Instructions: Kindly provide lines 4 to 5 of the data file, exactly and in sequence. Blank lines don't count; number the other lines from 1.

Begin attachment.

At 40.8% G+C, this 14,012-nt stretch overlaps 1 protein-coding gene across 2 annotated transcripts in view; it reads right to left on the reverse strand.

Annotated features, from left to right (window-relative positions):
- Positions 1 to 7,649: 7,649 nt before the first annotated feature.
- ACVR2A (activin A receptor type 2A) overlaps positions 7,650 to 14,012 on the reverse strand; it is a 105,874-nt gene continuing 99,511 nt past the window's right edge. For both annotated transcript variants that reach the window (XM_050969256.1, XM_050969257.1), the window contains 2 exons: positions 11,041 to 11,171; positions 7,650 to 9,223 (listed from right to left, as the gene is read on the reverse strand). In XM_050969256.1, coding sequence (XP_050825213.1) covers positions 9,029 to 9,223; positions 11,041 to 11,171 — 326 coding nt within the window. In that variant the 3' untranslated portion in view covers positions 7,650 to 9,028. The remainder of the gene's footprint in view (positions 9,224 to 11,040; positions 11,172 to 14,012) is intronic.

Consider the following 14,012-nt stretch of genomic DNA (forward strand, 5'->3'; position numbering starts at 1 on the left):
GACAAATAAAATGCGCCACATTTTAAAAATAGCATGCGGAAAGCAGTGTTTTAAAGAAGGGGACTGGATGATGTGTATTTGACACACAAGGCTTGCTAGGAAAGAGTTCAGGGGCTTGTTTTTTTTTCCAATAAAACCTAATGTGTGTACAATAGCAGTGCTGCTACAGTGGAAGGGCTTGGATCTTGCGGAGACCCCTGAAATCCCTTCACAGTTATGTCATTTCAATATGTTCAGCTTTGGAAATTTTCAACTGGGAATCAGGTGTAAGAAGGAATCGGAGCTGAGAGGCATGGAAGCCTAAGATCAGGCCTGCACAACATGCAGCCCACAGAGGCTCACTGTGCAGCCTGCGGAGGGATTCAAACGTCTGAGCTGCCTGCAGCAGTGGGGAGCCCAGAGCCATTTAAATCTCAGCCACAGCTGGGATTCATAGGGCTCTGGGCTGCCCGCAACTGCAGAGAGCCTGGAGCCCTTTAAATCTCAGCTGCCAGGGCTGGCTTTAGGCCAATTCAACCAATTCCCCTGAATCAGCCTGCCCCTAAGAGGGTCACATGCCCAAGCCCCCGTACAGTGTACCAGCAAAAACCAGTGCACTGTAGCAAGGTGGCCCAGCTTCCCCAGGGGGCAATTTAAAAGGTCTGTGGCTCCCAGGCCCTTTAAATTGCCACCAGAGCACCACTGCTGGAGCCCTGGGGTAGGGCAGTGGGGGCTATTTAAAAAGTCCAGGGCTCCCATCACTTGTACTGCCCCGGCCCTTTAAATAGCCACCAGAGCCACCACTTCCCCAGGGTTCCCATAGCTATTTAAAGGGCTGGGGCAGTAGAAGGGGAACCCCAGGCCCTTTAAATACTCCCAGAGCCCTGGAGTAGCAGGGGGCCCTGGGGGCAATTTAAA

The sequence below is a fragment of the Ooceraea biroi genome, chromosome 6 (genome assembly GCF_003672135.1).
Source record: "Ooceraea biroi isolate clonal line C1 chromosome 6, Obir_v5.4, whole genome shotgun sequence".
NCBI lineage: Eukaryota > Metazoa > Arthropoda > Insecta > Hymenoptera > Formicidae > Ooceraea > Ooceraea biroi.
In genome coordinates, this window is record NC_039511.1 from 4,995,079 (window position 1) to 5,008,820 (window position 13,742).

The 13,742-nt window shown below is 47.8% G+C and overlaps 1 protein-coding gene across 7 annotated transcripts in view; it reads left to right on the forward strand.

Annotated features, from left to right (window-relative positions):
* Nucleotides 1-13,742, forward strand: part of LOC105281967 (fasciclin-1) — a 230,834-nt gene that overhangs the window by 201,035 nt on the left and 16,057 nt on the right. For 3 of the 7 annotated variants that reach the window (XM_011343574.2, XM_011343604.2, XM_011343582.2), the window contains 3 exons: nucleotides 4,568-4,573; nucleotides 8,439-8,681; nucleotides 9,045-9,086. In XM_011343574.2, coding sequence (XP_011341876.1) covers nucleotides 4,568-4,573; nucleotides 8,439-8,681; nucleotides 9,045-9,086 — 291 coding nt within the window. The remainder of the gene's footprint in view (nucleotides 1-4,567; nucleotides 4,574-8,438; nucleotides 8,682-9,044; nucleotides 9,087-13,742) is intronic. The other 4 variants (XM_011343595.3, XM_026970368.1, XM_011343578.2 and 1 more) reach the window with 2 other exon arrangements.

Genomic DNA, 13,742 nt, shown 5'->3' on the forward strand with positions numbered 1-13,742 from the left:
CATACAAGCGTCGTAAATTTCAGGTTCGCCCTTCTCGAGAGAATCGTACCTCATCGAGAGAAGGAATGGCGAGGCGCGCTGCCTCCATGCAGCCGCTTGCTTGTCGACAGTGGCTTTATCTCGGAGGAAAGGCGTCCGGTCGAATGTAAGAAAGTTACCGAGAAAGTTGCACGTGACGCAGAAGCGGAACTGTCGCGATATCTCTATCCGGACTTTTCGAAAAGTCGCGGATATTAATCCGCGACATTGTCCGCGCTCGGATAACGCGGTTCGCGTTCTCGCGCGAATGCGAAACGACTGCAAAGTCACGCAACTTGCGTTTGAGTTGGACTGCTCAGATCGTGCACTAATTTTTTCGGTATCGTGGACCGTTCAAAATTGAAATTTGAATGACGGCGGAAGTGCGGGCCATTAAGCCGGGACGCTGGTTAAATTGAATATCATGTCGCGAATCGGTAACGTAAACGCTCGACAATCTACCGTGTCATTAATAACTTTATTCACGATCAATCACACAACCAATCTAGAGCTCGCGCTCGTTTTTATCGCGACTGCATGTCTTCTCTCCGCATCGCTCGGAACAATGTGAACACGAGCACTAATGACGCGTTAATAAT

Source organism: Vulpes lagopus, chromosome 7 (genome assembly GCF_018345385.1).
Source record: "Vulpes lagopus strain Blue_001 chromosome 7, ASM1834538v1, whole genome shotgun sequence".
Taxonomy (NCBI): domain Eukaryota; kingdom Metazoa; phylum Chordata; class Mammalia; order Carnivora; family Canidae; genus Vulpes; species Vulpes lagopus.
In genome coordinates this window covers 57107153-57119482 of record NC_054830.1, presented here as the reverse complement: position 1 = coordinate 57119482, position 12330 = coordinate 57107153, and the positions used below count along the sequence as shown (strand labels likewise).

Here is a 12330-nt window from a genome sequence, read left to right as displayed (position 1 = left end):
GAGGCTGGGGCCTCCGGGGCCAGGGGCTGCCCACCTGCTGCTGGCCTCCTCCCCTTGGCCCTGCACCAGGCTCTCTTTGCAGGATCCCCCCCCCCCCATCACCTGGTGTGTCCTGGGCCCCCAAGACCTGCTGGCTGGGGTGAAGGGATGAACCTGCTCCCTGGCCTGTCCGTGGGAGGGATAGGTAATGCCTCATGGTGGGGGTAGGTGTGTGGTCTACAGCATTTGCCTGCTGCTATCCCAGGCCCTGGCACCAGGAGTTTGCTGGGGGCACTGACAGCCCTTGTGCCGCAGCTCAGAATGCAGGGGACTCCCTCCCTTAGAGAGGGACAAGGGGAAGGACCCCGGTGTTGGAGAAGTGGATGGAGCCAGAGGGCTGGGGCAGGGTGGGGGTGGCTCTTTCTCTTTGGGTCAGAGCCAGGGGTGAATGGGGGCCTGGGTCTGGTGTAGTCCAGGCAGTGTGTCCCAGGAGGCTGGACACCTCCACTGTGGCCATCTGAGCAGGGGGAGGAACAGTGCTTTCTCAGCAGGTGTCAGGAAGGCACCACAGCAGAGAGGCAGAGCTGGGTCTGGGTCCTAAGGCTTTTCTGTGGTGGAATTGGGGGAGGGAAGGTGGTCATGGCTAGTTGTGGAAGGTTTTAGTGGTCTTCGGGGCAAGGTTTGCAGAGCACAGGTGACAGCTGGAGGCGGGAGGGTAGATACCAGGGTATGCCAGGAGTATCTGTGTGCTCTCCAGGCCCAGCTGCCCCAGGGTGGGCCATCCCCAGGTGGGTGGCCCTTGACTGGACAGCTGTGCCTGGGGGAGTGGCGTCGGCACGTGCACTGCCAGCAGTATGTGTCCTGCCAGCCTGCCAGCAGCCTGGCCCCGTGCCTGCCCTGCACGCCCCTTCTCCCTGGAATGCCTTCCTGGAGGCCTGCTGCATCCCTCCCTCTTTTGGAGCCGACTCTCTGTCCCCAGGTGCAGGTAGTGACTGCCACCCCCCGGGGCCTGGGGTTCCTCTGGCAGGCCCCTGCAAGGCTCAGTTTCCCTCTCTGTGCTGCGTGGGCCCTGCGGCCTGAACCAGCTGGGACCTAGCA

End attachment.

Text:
- ACVR2A (activin A receptor type 2A) overlaps positions 7,650 to 14,012 on the reverse strand; it is a 105,874-nt gene continuing 99,511 nt past the window's right edge. For both annotated transcript variants that reach the window (XM_050969256.1, XM_050969257.1), the window contains 2 exons: positions 11,041 to 11,171; positions 7,650 to 9,223 (listed from right to left, as the gene is read on the reverse strand). In XM_050969256.1, coding sequence (XP_050825213.1) covers positions 9,029 to 9,223; positions 11,041 to 11,171 — 326 coding nt within the window. In that variant the 3' untranslated portion in view covers positions 7,650 to 9,028. The remainder of the gene's footprint in view (positions 9,224 to 11,040; positions 11,172 to 14,012) is intronic.

Consider the following 14,012-nt stretch of genomic DNA (forward strand, 5'->3'; position numbering starts at 1 on the left):